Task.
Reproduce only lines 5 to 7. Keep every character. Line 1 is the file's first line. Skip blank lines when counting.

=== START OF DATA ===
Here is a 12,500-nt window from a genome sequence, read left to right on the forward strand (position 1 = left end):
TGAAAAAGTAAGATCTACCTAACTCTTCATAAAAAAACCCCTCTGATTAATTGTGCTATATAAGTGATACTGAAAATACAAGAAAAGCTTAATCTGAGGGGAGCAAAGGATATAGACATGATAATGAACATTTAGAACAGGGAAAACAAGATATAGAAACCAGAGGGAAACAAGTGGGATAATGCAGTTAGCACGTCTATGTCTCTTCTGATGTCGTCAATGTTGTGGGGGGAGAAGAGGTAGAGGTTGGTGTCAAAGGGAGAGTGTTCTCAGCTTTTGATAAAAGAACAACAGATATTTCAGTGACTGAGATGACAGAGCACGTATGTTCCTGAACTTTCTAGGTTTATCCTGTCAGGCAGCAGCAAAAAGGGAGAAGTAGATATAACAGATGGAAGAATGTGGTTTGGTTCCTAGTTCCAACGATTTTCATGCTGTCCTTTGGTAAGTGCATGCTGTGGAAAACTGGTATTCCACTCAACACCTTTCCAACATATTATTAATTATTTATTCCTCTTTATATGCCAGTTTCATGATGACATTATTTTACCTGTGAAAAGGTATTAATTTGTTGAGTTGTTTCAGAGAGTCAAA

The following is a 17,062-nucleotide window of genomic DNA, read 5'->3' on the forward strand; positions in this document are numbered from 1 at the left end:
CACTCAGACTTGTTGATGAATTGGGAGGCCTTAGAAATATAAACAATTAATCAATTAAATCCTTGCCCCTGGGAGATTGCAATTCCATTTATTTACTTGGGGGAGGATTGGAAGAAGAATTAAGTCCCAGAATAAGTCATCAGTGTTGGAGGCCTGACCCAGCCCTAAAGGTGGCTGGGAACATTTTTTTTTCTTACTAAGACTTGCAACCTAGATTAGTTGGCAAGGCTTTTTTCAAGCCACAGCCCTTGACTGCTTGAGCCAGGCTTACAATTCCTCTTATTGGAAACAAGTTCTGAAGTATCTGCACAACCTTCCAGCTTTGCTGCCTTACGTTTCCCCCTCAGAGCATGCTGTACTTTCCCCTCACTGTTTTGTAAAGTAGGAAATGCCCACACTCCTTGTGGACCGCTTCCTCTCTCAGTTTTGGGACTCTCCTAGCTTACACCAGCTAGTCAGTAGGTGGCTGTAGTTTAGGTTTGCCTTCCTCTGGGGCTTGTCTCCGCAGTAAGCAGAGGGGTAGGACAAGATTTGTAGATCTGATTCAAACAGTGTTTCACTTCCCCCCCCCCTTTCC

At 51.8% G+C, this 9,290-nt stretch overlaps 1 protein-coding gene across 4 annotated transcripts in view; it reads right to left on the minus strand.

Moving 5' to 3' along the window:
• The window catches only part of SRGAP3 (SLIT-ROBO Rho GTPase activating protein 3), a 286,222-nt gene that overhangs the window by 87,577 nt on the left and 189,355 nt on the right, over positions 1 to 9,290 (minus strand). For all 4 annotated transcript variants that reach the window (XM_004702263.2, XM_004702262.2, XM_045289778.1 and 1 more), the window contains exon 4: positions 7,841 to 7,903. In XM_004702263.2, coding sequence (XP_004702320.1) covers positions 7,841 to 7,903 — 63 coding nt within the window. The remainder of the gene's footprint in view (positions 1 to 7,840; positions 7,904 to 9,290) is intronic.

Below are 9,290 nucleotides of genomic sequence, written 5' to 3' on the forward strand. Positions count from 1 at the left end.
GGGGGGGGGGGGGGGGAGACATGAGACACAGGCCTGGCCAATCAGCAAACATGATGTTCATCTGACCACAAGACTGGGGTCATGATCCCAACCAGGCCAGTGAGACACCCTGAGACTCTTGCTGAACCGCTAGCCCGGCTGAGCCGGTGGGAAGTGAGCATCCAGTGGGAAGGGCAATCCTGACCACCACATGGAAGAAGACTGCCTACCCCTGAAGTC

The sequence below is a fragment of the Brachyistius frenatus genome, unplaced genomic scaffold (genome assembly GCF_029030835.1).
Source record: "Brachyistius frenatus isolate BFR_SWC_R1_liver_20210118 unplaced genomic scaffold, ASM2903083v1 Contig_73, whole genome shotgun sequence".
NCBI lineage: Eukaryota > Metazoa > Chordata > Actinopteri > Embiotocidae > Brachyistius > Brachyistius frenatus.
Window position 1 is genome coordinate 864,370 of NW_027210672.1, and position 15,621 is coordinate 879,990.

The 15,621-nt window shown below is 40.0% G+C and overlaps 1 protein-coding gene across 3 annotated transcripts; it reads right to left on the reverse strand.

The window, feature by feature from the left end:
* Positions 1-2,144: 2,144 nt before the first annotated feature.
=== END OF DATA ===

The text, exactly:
At 51.8% G+C, this 9,290-nt stretch overlaps 1 protein-coding gene across 4 annotated transcripts in view; it reads right to left on the minus strand.

Moving 5' to 3' along the window:
• The window catches only part of SRGAP3 (SLIT-ROBO Rho GTPase activating protein 3), a 286,222-nt gene that overhangs the window by 87,577 nt on the left and 189,355 nt on the right, over positions 1 to 9,290 (minus strand). For all 4 annotated transcript variants that reach the window (XM_004702263.2, XM_004702262.2, XM_045289778.1 and 1 more), the window contains exon 4: positions 7,841 to 7,903. In XM_004702263.2, coding sequence (XP_004702320.1) covers positions 7,841 to 7,903 — 63 coding nt within the window. The remainder of the gene's footprint in view (positions 1 to 7,840; positions 7,904 to 9,290) is intronic.